This type of personality doesn’t want you, the subordinate, to innovate either because if it goes wrong he’s responsible. If it works out well, you look smarter than him (because you actually are). So he perceives your efforts to think outside the box as a threat to his position in either case.

          This is why the Republicrat PTB hates Dr. Paul. He can see an immediate $1.2T in cuts their “super committee” can’t find with both hands and flashlight. He tells the truth and has done so consistently for 3 decades. He has warned them ahead of time what would happen if they stayed the course of foreign intervention and fiat money and it has played out as he predicted.

          As far as the establishment is concerned Dr. Paul is not a team player because he dares stand on principle. And whether it be corporate or government bureaucracy (not that there’s much difference), innovation, accurate root cause analysis and honesty will not be tolerated if at all possible. But he hasn’t let that stop him Brent. And by extension we shouldn’t let it stop us either.

          • Well said Boothe!

            Especially the swipe at “team player”–if I hear that term ever again I’m going to vomit on the shoes of the utterer.

            “Team player” has become Newspeak for “mediocre automaton”. It’s the same exercise in collectivism they teach school kids when they assign “group projects”–and invariably the brightest most motivated kid ends up doing all the work.

            In a way though it’s a good lesson, because that’s what he’ll be doing the rest of his life under the current regime.

          • Boothe, if were the type to put up with a popularity contest for political office I see your point about not stopping. But I create products for a living.

            Like Methylamine points out the basic problem. It’s a “team”. Which brings about all sorts of social problems. Carrying the team makes me very very grumpy and resentful these days because I know there isn’t any reward.

  2. I think healthcare for all is a nice thing. (like world peace and no hunger for all)

    Some problems I have with it are how to pay for it and mandatory coverage. If coverage is mandatory, then there is little incentive to control costs or offer affordable coverage. (see auto insurance)

    How to pay? If it will be through taxes, how high will be the taxes?

    If everyone has to pay it might lead to people using it for every little thing, which will cause the cost to rise. Repeat cycle.

    • If “health care” (that is, medical treatment) is a “right,” then it means some other person or persons has an obligation enforceable by law to provide it. This strikes me as an argument for enslavement. It is an argument that says (if I am doctor) any sick person anywhere is morally entitled to compel me to treat him. It is an argument that says others are obligated to compensate the doctor for his services, or to provide the facilities, equipment and medicine he requires to treat patients.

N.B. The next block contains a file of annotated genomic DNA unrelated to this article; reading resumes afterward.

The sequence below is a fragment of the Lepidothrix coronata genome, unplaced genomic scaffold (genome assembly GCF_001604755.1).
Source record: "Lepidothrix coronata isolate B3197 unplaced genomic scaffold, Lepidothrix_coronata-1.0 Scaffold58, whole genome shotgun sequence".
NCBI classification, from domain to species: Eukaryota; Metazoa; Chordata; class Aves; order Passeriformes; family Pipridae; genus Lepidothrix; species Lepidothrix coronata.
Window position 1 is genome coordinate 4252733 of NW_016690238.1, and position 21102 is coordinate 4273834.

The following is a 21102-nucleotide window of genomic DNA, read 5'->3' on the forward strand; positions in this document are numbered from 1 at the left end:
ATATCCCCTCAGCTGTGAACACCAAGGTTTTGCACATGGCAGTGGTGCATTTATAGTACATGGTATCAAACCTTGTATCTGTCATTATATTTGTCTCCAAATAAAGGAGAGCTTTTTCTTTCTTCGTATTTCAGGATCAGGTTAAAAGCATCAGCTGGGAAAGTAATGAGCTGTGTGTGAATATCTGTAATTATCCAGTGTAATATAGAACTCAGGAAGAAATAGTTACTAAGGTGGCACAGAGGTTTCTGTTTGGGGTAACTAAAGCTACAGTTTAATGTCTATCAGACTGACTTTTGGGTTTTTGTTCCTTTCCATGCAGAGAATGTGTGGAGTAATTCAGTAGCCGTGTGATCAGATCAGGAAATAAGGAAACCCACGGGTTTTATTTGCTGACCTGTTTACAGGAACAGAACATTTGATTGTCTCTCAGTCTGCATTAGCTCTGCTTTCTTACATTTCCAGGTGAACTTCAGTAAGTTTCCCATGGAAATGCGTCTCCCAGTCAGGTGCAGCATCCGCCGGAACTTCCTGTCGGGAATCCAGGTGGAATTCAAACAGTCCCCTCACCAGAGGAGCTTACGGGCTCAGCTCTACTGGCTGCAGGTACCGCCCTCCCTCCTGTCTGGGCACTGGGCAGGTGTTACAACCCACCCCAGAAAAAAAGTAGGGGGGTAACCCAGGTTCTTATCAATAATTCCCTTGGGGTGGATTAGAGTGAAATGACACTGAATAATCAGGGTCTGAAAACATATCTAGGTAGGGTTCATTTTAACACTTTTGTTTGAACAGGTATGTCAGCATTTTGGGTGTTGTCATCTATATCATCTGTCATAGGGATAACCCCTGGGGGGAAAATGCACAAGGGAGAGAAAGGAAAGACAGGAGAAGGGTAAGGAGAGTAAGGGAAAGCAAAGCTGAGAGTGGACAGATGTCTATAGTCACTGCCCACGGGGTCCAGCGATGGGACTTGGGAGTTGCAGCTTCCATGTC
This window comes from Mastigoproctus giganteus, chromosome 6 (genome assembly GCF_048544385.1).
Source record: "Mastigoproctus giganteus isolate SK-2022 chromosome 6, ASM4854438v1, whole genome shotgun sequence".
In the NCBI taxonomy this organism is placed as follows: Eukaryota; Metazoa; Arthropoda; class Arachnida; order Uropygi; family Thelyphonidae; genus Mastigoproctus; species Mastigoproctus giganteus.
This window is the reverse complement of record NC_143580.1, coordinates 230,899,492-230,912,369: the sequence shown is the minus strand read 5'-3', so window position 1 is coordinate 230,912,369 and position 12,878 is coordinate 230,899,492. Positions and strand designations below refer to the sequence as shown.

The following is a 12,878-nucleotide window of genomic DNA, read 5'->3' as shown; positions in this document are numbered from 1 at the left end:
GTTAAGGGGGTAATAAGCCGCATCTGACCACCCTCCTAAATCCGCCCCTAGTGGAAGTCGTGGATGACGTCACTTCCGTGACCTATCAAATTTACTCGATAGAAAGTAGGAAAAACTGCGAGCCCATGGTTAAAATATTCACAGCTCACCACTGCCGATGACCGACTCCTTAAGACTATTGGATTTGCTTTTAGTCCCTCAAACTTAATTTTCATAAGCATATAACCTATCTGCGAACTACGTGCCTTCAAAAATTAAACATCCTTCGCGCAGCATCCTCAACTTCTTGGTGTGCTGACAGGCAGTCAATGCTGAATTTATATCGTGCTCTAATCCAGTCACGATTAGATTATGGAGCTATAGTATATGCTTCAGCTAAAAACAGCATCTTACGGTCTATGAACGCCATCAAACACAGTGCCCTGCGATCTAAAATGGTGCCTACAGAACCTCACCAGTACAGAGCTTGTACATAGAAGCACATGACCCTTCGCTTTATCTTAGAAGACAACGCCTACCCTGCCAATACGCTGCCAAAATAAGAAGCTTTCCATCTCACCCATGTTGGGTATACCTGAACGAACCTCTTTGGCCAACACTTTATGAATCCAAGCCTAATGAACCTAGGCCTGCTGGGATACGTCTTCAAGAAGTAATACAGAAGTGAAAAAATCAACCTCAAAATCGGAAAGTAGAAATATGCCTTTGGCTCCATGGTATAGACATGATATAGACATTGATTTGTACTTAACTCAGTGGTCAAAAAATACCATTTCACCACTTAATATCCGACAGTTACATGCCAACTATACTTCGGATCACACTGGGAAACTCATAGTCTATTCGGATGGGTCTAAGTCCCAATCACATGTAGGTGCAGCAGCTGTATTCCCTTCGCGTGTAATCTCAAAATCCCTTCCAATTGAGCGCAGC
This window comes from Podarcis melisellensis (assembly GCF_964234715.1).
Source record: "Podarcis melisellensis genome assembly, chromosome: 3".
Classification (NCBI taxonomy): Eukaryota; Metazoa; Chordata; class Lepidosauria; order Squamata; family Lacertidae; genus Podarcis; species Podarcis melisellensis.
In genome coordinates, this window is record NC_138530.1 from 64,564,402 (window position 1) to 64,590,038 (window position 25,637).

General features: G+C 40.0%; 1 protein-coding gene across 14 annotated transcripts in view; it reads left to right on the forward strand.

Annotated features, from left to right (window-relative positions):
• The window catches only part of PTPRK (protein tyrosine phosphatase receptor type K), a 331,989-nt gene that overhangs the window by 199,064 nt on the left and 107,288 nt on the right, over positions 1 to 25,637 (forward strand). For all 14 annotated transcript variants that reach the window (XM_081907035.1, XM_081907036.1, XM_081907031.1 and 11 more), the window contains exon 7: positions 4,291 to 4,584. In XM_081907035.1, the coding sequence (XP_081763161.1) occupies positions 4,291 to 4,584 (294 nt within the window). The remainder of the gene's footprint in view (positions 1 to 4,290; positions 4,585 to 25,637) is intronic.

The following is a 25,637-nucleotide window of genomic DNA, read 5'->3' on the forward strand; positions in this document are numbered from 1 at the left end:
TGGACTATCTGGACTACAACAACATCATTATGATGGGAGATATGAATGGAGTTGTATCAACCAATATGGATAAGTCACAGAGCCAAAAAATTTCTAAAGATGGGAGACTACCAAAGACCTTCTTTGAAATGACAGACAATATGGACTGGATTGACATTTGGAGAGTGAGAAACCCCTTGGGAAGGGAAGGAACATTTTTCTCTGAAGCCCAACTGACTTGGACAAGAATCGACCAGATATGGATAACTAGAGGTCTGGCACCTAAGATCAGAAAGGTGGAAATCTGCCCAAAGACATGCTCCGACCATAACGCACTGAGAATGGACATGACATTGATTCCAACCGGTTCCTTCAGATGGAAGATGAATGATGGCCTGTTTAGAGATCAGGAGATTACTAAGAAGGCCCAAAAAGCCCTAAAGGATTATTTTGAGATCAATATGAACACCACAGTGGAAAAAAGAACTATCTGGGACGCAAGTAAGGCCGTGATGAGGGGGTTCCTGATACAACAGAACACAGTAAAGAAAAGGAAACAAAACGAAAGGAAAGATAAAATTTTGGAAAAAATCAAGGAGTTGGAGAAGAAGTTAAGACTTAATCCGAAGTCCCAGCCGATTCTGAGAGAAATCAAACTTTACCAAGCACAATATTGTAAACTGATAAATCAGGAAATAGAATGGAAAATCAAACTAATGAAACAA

An obligation enforceable at gunpoint.

      All the sweet talk about “providing care” and “helping” people comes down to this.

      It’s a repellent concept. A barbarous concept.

      As tragic as individual cases of human misfortune can be, nothing in this world is worse than threatening (or using) violence to force others to provide you with a material benefit, be it “health care” or “housing.”

      It’s the code of the looter and the parasite – and the foundation of what inevitably results in a society based on parasitism for the benefit of looters.

    • Why is health care more important than food? Everyone will die within a month or so without food; most people can go years without health care.

      So I say FOOD is a more important fundamental right and should be enforced by the state.

      *END SARCASM*

      The whole debate has been poisoned with a false premise: that health care is the most important good. That has then been elevated to health care as a right…and the destruction of the notion of positive vs. negative rights.

      Positive rights impose a burden on someone ELSE to provide it; negative rights require only that I be left alone.

      When was this principle lost in debate?

      How ineffably stupid have Americans become, that they can’t separate these two and make logical distinctions?

      And back to health care: Did sick people wander the streets like zombies, dying of their illnesses, before the “Great Society” programs? NO; we had charity hospitals. In a sufficiently free society, prosperity is so great that charity actually works.

      It’s not just a nice theory. It’s what America was until roughly the 1950’s.

      • You are exactly right. Without food, and shelter from the elements you’ll need health care pretty damn quick huh?

        That’s the idiocy of the argument. They’ve politicized health care. They might as well have politicized shoes. It wouldn’t have mattered. They could have convinced boobus-americanus of anything.

        It’s like drinking and driving: some mothers who had loved ones killed by drunk drivers got their issue politicized so it became the most important thing. It’s not.